• Expired contacts may lose their shape, making them uncomfortable to wear and potentially damaging to the eye.
  • Over time, contact lenses can accumulate protein deposits and other debris, which can lead to discomfort and blurry vision.
  • Expired contact lenses may no longer provide the correct level of oxygen permeability, potentially leading to dryness, redness, or irritation of the eyes.

Sharing Contacts

Many people mistakenly believe that it is safe to share contact lenses with others. However, sharing contacts can lead to a range of risks and complications.

  • Sharing contacts increases the risk of spreading bacteria or infections from one person to another.
  • Everyone’s eyes have unique shapes and sizes, so using someone else’s contact lenses can cause discomfort, fitting problems, or even damage to the eye.
  • Contact lens prescriptions are specific to each individual and should not be shared, as wearing improperly fitted lenses can result in blurred vision, eye strain, or corneal damage.

Sleeping in Contacts

One misconception that can have serious consequences is the belief that it is okay to sleep in contact lenses. However, sleeping in contacts significantly increases the risk of eye infections and other complications.

  • Corneal infections can develop due to reduced oxygen supply to the eyes while sleeping in contact lenses.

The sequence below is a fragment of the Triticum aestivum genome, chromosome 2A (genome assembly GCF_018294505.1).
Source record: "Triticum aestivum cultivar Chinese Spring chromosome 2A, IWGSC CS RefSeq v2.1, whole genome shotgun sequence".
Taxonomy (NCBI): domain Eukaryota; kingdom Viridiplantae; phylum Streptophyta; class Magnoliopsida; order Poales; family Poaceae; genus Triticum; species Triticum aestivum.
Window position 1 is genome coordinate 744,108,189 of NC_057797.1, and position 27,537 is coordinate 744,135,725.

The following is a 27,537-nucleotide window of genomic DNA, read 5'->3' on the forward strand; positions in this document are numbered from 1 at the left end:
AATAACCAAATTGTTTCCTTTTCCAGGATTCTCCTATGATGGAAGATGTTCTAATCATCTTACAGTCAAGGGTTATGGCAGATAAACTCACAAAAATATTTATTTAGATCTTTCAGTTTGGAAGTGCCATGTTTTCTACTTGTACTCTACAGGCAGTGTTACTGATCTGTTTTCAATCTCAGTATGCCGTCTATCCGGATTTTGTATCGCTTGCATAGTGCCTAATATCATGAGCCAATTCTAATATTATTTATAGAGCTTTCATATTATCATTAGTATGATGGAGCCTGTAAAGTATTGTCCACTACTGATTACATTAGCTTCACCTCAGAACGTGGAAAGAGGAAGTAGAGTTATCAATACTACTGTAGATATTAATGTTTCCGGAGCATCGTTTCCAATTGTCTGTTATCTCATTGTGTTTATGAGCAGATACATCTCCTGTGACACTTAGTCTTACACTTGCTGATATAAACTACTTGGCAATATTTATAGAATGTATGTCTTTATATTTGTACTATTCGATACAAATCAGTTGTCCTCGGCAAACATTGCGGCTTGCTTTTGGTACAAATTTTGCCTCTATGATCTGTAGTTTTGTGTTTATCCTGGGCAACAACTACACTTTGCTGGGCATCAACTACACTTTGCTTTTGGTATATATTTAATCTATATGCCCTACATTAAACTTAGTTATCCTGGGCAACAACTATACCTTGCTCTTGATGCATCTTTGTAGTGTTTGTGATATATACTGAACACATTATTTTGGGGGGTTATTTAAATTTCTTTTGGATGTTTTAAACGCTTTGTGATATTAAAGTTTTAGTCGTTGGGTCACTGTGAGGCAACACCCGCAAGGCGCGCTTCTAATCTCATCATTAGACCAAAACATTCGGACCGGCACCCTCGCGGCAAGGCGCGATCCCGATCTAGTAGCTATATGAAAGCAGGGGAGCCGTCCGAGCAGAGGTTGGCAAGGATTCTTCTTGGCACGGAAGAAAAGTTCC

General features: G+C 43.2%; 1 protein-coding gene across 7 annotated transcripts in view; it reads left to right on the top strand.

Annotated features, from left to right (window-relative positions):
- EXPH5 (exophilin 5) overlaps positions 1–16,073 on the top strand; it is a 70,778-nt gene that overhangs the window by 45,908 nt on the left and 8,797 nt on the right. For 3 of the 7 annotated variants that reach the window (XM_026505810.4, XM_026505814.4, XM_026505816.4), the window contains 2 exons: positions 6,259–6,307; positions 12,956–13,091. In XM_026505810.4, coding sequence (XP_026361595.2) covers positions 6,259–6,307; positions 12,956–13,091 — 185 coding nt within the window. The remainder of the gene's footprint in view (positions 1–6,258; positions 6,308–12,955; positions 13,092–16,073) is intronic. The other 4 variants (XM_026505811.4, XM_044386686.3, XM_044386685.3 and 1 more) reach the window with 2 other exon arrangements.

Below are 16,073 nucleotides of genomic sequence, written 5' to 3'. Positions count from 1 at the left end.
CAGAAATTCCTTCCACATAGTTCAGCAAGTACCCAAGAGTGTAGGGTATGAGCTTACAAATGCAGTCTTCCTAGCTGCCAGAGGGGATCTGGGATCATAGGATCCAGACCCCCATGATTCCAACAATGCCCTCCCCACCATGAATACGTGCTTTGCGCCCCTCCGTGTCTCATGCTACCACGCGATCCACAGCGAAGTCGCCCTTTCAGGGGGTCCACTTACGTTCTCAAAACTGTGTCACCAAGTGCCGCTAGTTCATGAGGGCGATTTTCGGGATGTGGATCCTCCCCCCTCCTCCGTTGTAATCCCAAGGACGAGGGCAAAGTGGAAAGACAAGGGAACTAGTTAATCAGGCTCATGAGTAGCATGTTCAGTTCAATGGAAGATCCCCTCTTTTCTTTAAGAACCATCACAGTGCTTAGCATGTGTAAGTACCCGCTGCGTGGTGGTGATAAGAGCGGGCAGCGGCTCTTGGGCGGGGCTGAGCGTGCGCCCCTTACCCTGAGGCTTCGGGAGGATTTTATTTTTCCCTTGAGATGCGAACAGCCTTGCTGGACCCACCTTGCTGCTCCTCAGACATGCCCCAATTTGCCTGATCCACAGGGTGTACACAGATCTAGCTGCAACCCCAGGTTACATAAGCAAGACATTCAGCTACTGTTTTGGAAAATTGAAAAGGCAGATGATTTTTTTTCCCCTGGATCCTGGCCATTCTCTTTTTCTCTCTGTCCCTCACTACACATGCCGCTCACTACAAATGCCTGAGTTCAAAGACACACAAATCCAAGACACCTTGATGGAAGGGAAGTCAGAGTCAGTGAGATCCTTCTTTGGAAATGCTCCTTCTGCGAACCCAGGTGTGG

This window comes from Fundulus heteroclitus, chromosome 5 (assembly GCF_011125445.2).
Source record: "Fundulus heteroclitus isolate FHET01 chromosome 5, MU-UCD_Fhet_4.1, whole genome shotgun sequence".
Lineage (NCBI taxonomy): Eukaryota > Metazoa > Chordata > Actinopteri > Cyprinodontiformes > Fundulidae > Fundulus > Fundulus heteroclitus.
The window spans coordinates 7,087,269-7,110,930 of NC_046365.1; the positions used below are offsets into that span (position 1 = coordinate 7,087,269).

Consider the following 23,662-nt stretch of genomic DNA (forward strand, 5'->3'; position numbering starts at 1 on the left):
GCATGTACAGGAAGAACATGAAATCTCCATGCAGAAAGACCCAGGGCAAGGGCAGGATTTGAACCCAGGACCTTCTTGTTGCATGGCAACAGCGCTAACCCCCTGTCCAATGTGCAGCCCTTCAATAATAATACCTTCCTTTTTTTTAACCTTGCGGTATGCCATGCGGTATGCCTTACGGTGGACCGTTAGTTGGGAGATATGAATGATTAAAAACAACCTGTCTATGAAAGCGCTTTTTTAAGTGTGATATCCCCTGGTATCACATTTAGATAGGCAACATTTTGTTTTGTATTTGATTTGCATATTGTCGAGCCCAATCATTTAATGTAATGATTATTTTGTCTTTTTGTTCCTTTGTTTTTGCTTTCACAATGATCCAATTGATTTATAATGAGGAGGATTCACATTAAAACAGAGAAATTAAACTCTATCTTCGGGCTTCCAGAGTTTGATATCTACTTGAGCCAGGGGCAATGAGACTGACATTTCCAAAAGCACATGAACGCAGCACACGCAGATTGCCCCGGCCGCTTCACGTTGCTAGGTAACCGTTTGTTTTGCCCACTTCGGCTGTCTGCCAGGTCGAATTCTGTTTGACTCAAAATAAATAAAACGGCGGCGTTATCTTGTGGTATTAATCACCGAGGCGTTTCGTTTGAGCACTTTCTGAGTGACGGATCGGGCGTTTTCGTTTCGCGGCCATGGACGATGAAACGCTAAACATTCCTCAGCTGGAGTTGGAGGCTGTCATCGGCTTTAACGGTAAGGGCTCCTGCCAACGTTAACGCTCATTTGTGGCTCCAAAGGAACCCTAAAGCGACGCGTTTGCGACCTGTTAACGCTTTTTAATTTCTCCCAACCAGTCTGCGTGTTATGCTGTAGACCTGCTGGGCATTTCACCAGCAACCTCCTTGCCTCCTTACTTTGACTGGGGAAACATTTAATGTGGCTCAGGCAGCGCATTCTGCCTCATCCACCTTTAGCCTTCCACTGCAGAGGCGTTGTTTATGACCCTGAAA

• Sleeping with contacts can cause dryness, discomfort, and irritation, leading to red and itchy eyes.
  • Overnight wear of contacts allows for the accumulation of debris and protein on the lenses, further increasing the risk of infections and impairing vision.

DIY Contact Solutions

Some individuals think that they can create their own homemade contact lens solution. However, this is highly risky and can be extremely detrimental to eye health.

  • DIY solutions lack the precise formulation required to maintain and disinfect contact lenses properly.
  • Homemade solutions may not be sterile, increasing the risk of eye infections and other complications.
  • Using homemade solutions can damage the lenses or cause them to deteriorate, leading to discomfort, infections, or even corneal ulcers.
Image of Can I Store Contacts in Water?

Can I Store Contacts in Water?

Many of us struggle with finding the best way to store our contact lenses. While some prefer conventional contact lens cases, others have found alternative methods of storage. This article explores the possibility of storing contact lenses in water. Read on to discover some fascinating data and facts surrounding this topic.

Effect of Saltwater on Contact Lenses

There is a common belief that saltwater can be used to store contact lenses. However, research shows that storing contact lenses in saltwater can have detrimental effects, causing discomfort and irritation to the eye.

Condition Comfort Level
Stored in saltwater Uncomfortable